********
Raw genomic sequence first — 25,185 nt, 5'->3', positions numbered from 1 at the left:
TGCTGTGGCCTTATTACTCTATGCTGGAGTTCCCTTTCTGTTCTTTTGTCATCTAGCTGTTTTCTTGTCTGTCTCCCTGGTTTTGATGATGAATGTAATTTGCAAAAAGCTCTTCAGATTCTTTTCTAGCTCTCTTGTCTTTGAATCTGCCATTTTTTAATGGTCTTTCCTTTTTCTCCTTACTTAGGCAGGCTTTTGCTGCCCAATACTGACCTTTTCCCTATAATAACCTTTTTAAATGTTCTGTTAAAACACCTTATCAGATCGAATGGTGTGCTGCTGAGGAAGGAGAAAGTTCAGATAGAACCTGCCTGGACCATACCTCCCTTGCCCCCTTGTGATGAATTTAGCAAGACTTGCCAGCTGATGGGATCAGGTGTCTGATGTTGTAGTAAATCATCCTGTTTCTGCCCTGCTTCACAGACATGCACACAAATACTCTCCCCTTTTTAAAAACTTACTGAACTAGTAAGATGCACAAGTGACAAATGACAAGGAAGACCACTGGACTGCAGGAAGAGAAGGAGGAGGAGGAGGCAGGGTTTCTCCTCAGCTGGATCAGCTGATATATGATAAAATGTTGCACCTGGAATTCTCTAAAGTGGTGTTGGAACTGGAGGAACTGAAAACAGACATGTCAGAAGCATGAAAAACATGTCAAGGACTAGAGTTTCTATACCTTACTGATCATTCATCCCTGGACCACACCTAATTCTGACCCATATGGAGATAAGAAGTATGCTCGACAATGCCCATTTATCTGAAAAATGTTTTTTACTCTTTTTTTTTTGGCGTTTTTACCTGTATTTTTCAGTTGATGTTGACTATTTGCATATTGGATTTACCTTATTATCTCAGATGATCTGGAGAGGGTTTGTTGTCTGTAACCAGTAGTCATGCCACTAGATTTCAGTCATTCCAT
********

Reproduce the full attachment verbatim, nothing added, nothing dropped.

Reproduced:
Raw genomic sequence first — 25,185 nt, 5'->3', positions numbered from 1 at the left:
TGCTGTGGCCTTATTACTCTATGCTGGAGTTCCCTTTCTGTTCTTTTGTCATCTAGCTGTTTTCTTGTCTGTCTCCCTGGTTTTGATGATGAATGTAATTTGCAAAAAGCTCTTCAGATTCTTTTCTAGCTCTCTTGTCTTTGAATCTGCCATTTTTTAATGGTCTTTCCTTTTTCTCCTTACTTAGGCAGGCTTTTGCTGCCCAATACTGACCTTTTCCCTATAATAACCTTTTTAAATGTTCTGTTAAAACACCTTATCAGATCGAATGGTGTGCTGCTGAGGAAGGAGAAAGTTCAGATAGAACCTGCCTGGACCATACCTCCCTTGCCCCCTTGTGATGAATTTAGCAAGACTTGCCAGCTGATGGGATCAGGTGTCTGATGTTGTAGTAAATCATCCTGTTTCTGCCCTGCTTCACAGACATGCACACAAATACTCTCCCCTTTTTAAAAACTTACTGAACTAGTAAGATGCACAAGTGACAAATGACAAGGAAGACCACTGGACTGCAGGAAGAGAAGGAGGAGGAGGAGGCAGGGTTTCTCCTCAGCTGGATCAGCTGATATATGATAAAATGTTGCACCTGGAATTCTCTAAAGTGGTGTTGGAACTGGAGGAACTGAAAACAGACATGTCAGAAGCATGAAAAACATGTCAAGGACTAGAGTTTCTATACCTTACTGATCATTCATCCCTGGACCACACCTAATTCTGACCCATATGGAGATAAGAAGTATGCTCGACAATGCCCATTTATCTGAAAAATGTTTTTTACTCTTTTTTTTTTGGCGTTTTTACCTGTATTTTTCAGTTGATGTTGACTATTTGCATATTGGATTTACCTTATTATCTCAGATGATCTGGAGAGGGTTTGTTGTCTGTAACCAGTAGTCATGCCACTAGATTTCAGTCATTCCAT